By Dr. Paul Ehrlich
With the age of prescription therapy for food allergies rapidly approaching, it’s not too early to start figuring out what patients will prefer among the options presented. Allergists and their patients have confronted similar dilemmas before, although simple preference doesn’t solve the problem. For example, we have been offering shots for a hundred years, and no one is terribly fond of them. To many, sublingual immunotherapy (SLIT) sounds like a dream, but experience teaches us that in the real world patients don’t like them in nearly equal measure. Taking a medicine every day is burdensome, and many patients don’t like the way the medicine feels and tastes in their mouths.
Thus, it was fascinating to read about Dr. Matthew Greenhawt’s presentation to the ACAAI meeting in Houston about patient and caregiver feelings concerning two modes of therapy that are rapidly nearing availability—Palforzia oral immunotherapy (OIT) and the Viaskin “peanut patch,” also called epicutaneous immunotherapy or EPIT. A total of 200 children aged 7-11 and 206 caregivers were surveyed with questionnaires replete with emoticons to express their feelings in addition to straight answers. Compliments to Matt and his team for their imagination in assaying patient emotions as part of the package.
Unsurprisingly their greatest concerns were over the prospect of medical emergency, but they were also deeply disturbed by things like touching, tasting, and smelling peanuts. Questioned about the prospective treatments, many rejected the oral approach. Many more were drawn to the idea of the patch.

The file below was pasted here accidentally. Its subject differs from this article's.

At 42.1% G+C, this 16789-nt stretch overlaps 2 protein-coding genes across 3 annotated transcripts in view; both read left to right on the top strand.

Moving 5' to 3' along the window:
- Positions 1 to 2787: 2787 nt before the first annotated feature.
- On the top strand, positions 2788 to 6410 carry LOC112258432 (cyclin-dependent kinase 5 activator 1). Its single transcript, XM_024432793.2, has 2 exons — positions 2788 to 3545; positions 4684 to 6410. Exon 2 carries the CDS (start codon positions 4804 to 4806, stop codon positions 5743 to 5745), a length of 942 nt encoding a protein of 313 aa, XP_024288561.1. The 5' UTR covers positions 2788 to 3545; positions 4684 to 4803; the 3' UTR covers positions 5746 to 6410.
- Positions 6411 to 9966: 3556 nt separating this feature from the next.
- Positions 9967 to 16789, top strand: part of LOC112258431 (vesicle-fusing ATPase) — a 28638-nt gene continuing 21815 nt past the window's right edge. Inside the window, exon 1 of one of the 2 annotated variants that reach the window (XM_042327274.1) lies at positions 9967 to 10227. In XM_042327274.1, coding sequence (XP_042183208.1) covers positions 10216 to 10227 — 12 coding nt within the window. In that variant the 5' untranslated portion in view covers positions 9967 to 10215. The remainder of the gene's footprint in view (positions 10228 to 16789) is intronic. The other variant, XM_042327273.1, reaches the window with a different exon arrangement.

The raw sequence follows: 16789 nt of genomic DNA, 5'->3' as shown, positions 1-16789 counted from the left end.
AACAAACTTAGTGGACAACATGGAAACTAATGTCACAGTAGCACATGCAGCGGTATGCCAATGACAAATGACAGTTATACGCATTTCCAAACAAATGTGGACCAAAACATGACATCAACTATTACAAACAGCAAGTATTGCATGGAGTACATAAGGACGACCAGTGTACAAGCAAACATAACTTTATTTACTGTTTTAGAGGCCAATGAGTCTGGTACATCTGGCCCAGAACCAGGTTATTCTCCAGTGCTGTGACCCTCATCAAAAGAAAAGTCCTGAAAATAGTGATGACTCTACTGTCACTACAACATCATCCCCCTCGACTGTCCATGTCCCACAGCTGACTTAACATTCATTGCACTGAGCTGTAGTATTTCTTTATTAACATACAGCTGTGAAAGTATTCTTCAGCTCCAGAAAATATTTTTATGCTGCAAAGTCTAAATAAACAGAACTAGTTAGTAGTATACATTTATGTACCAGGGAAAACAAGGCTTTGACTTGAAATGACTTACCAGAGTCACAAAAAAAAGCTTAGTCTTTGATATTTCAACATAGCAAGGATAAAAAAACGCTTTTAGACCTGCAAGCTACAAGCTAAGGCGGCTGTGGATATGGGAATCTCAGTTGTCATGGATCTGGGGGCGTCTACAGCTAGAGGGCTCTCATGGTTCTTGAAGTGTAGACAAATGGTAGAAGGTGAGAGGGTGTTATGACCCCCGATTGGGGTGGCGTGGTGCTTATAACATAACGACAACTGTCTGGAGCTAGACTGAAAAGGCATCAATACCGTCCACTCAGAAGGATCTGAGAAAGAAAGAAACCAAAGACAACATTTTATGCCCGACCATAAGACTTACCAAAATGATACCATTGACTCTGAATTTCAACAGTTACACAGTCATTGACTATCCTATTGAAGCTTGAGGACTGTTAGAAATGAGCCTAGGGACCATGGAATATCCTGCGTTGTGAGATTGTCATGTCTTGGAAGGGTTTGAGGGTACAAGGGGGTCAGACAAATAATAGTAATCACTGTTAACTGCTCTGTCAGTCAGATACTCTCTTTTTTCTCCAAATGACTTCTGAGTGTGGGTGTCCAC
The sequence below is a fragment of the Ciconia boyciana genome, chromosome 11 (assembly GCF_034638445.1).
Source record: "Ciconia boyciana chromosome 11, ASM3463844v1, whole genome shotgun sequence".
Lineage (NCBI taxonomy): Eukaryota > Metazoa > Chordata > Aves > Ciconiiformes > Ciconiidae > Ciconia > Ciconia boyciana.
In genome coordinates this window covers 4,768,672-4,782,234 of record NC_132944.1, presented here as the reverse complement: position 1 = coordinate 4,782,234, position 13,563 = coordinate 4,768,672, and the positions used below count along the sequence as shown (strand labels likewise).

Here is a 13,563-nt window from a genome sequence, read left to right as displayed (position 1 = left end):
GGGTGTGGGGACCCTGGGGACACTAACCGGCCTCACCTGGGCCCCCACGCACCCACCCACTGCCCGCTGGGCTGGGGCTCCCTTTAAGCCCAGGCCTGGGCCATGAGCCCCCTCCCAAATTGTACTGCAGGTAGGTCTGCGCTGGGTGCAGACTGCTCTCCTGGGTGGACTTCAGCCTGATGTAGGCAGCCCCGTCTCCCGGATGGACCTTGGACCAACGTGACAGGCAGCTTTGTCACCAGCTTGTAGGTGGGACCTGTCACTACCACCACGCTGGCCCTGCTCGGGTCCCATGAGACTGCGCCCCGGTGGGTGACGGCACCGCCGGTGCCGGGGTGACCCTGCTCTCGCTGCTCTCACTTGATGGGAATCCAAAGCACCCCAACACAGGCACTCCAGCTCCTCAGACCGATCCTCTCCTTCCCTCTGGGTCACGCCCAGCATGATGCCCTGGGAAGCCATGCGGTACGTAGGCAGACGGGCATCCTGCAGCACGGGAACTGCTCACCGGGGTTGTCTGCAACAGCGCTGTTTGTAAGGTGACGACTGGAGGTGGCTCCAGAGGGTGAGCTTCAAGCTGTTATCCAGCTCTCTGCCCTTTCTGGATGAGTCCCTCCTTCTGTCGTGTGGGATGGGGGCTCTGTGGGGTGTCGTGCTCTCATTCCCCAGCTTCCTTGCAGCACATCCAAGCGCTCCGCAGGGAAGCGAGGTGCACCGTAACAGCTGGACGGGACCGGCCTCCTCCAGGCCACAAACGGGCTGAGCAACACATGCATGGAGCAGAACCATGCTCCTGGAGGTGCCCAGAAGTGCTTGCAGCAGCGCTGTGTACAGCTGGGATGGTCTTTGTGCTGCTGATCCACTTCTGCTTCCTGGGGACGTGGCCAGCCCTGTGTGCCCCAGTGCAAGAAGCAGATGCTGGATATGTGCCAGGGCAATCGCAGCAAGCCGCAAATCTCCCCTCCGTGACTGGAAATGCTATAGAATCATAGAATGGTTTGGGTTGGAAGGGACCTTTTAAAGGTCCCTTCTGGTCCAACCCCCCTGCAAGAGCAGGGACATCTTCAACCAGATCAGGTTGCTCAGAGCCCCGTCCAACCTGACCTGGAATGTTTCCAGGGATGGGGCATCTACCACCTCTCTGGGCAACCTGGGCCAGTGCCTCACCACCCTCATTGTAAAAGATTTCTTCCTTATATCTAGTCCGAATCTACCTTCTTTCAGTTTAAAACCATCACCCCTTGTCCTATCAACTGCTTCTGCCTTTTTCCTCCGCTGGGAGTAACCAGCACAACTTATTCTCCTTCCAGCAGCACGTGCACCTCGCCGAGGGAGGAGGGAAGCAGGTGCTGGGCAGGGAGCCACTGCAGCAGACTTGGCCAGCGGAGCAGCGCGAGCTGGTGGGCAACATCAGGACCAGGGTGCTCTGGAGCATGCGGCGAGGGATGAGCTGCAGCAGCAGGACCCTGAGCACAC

Looking at the numbers, I began to think about my own experience over many years. The two key senses—taste and smell—have figured heavily in the lives of many patients whom I first met as children, and treated on into adulthood, and in many cases treated their own children. While there was no such thing as active treatment all those years, some of them did manage to outgrow their allergies, including to peanut. I would test them for IgE and do skin prick testing and urge them to try their allergens or do an office food challenge. But for some, the chance to eat the allergen just wasn’t enough to overcome that sensory aversion, although some do arrive at some remarkable strategies over time. The key is to associate food with the pleasure it is meant to give rather than regard it as medicine.
It’s early days for food immunotherapy, but it’s not so early that we can’t start figuring in the dimension of time. Longitudinal data for some of the earliest studies show that many subjects drop out. Medication fatigue is a real thing with all chronic disease management. It’s likely to factor heavily as OIT, the patch, and other non-curative treatments hit your allergist’s office. Those early aversions and fears at the front end have their analogues on the back end.
But maybe that’s not a bad thing. In a recent talk, one of the pioneers of private practice OIT observed that patients he had treated as little kids would come to him as they reached adolescence and inform him they were quitting. He was okay with that. He had helped them deal with their allergies long enough to come of age and could make their own decisions. They could negotiate the risks for themselves. I liked hearing this.
With a range of treatment options on the horizon, the allergist’s responsibility remains the same. To understand patient and caregiver needs and fears, to provide treatment when appropriate while explaining all the risks and offering lots of encouragement, and be just as considerate and well-reasoned when rejecting a treatment. One thing is sure: all those fears and aversions covered in Matt’s study are going to be a constant. We may have seen it all before, but it’s always new to the patient.